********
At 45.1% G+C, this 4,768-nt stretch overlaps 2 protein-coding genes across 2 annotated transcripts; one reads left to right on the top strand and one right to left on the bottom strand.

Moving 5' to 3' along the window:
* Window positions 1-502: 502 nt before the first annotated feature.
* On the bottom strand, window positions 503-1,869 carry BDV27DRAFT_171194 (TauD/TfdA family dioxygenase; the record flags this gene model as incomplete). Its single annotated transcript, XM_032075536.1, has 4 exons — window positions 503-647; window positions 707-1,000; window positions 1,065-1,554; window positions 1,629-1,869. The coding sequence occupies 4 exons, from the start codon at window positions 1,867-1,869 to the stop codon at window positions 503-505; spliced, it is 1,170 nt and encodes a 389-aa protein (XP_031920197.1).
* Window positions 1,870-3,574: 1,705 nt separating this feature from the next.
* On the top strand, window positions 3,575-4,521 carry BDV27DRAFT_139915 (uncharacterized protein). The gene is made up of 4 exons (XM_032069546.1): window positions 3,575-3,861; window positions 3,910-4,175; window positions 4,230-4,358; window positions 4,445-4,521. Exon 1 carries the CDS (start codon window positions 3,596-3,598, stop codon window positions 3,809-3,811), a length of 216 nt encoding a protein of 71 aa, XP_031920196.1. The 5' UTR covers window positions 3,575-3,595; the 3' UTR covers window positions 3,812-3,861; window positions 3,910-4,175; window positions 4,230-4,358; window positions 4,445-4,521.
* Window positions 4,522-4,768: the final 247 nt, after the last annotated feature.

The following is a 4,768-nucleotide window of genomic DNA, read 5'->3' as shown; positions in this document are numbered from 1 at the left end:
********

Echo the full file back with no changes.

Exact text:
At 45.1% G+C, this 4,768-nt stretch overlaps 2 protein-coding genes across 2 annotated transcripts; one reads left to right on the top strand and one right to left on the bottom strand.

Moving 5' to 3' along the window:
* Window positions 1-502: 502 nt before the first annotated feature.
* On the bottom strand, window positions 503-1,869 carry BDV27DRAFT_171194 (TauD/TfdA family dioxygenase; the record flags this gene model as incomplete). Its single annotated transcript, XM_032075536.1, has 4 exons — window positions 503-647; window positions 707-1,000; window positions 1,065-1,554; window positions 1,629-1,869. The coding sequence occupies 4 exons, from the start codon at window positions 1,867-1,869 to the stop codon at window positions 503-505; spliced, it is 1,170 nt and encodes a 389-aa protein (XP_031920197.1).
* Window positions 1,870-3,574: 1,705 nt separating this feature from the next.
* On the top strand, window positions 3,575-4,521 carry BDV27DRAFT_139915 (uncharacterized protein). The gene is made up of 4 exons (XM_032069546.1): window positions 3,575-3,861; window positions 3,910-4,175; window positions 4,230-4,358; window positions 4,445-4,521. Exon 1 carries the CDS (start codon window positions 3,596-3,598, stop codon window positions 3,809-3,811), a length of 216 nt encoding a protein of 71 aa, XP_031920196.1. The 5' UTR covers window positions 3,575-3,595; the 3' UTR covers window positions 3,812-3,861; window positions 3,910-4,175; window positions 4,230-4,358; window positions 4,445-4,521.
* Window positions 4,522-4,768: the final 247 nt, after the last annotated feature.

The following is a 4,768-nucleotide window of genomic DNA, read 5'->3' as shown; positions in this document are numbered from 1 at the left end: